The season is far too young for any of this, but that certainly doesn’t mean it’s surprising.
After the Sacramento Kings fell to 1-7 on Monday night following a 106-88 home loss to the San Antonio Spurs, DeMarcus Cousins stressed the need for change. And though the All-Star big man kept his remarks on his team’s culture and chemistry intentionally vague, the awkward locker room scene just minutes earlier speak to the sweeping organizational ineptitude that continues to plague the Kings – and might continue to going forward.
Sacramento, playing with Cousins for the first time in four games, only trailed San Antonio by three points heading into the fourth quarter. But porous defense plagued George Karl’s squad when it mattered most yet again, as the Spurs connected on 15-of-20 from the field in the final stanza to turn a competitive game into the laughter that depicts the wildly disparate natures of these respective franchises.
The Kings should have been frustrated by defense letting them down again, and there’s no reason to believe they weren’t. Quite the opposite, in fact. But owner Vivek Ranadivé was much more concerned with keeping up appearances than letting his team reap the emotional benefits of a properly somber post-game setting.
Here’s James Ham of CSN California:
With players still hanging out in towels, Canadian rapper and actor Drake entered the locker room with owner Vivek Ranadivé, amongst others. A downtrodden room instantly turned gleeful as the players greeted the former Degrassi star.
Rajon Rondo and Rudy Gay hung out with the entertainer until DeMarcus Cousins returned from the showers. Drake and Cousins are close. The singer was even wearing a Kentucky Wildcats jacket from Cousins’ alma mater.
According to CSN California, Cousins dressed and spoke to the media after Drake finally exited the locker room. But the jovial demeanor he displayed just minutes earlier while chatting with the “Hotline Bling” superstar was replaced by one far more in line with Sacramento’s current and longstanding circumstances.
Cousins told CSN California that the Kings “have some in-house issues we need to figure out,” too.
Mere hours after Sacramento’s franchise cornerstone called for a coach-less meeting with his teammates, a report emerged that Karl – who didn’t exactly see eye-to-eye with Cousins this summer, remember – was being evaluated by organizations higher-ups.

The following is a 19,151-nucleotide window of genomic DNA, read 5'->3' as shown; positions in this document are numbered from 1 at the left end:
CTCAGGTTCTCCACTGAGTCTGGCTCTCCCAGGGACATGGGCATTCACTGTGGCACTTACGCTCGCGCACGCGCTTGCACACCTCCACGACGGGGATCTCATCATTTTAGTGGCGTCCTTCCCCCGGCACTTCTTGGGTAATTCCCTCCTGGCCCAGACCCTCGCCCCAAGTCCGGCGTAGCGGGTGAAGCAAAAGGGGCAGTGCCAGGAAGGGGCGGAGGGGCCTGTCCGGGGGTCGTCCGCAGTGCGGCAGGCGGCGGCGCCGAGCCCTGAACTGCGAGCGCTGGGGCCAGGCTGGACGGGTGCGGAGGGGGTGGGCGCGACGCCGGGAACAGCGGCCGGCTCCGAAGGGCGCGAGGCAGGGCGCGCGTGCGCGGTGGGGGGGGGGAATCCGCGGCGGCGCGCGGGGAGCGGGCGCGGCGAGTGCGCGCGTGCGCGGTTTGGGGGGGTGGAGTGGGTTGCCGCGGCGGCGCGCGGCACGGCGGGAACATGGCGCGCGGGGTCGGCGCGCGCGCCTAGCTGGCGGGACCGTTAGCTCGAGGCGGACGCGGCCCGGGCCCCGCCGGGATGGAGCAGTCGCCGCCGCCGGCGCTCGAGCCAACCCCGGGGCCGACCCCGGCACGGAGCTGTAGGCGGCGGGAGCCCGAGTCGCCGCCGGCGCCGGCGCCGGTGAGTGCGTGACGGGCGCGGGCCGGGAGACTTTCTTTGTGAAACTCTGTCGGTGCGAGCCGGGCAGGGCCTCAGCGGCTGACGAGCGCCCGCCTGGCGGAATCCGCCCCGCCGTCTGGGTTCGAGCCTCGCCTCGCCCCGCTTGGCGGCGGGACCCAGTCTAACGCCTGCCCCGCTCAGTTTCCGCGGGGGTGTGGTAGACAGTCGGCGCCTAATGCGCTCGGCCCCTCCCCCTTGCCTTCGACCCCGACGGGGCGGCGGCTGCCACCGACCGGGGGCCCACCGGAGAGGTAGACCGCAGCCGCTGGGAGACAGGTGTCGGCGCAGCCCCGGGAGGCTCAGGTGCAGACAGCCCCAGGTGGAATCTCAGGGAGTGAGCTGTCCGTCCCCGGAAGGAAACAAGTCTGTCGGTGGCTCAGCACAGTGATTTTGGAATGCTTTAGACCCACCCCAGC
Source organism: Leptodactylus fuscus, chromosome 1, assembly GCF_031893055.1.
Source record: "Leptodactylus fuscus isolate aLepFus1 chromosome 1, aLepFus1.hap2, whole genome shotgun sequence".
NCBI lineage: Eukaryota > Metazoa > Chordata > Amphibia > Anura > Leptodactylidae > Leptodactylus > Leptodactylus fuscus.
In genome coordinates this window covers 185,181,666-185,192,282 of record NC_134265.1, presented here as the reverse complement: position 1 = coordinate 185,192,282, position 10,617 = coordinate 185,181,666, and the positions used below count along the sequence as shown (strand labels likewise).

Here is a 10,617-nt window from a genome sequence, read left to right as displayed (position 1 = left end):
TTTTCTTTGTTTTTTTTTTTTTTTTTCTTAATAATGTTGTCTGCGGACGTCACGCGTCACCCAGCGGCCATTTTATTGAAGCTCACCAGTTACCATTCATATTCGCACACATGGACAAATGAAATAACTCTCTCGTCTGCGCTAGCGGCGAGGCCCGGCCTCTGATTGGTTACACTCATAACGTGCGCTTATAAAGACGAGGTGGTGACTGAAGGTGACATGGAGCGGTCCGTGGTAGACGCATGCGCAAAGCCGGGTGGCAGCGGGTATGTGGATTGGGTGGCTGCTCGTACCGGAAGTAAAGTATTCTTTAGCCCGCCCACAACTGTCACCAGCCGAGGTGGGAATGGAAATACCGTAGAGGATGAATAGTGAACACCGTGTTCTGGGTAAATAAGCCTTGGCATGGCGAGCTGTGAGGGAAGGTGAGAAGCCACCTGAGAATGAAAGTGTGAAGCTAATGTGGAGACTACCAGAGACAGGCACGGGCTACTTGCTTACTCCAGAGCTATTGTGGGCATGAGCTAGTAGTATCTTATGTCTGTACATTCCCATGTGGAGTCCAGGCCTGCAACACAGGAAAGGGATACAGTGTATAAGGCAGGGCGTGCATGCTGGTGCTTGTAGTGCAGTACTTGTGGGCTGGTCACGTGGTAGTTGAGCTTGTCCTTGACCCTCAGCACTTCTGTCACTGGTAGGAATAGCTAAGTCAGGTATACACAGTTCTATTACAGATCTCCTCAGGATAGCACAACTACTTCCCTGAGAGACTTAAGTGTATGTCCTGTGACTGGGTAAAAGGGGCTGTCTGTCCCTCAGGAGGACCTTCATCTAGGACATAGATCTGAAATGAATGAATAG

It’s Tuesday, November 10th. The 2015-16 season began two weeks ago today. Karl opened his first training camp with new-look Sacramento in late September; supposedly mended fences with Cousins barely one month before that; and took over as the Kings’ coach just prior to February’s All-Star break.
Now, basically, is not the time for Ranadivé, Vlade Divac, and company to make a change on the sidelines. Tension between Karl and Cousins presented an opportunity for Sacramento to part ways with its latest coach in the offseason. Once the pair’s relationship seemed to have reached the point of no return, we even called for the Kings to do just that.
But Sacramento must remember that the decision to fire Michael Malone – a favorite of Cousins, by the way – last December was hastened by eerily similar circumstances. The Kings were struggling; their best player had been sidelined for multiple games; and front office anxiety was close to reaching a boiling point.
Just imagine where Sacramento might be if it never made that hasty, short-sighted judgment in the first place. There’s no changing the past, though, and the Kings would only compound their initial mistake by letting Karl go without giving him a real chance to succeed with a healthy roster. We’ve never been optimistic the former Coach of the Year would make good on it, by the way; his basketball ethos and general approach to player interaction directly clashes with the Kings’ collective style and attitude.
But it’s not like Ranadivé has shown any ability whatsoever to hire the right personnel since buying the team in 2013, either. And as Drake’s locker room appearance, Cousins’ frustration, and the front office’s reported summit make abundantly clear by themselves, that reality, too, hints at an even bigger issue which seems bound to keep Sacramento in a perpetual state of amateur flux.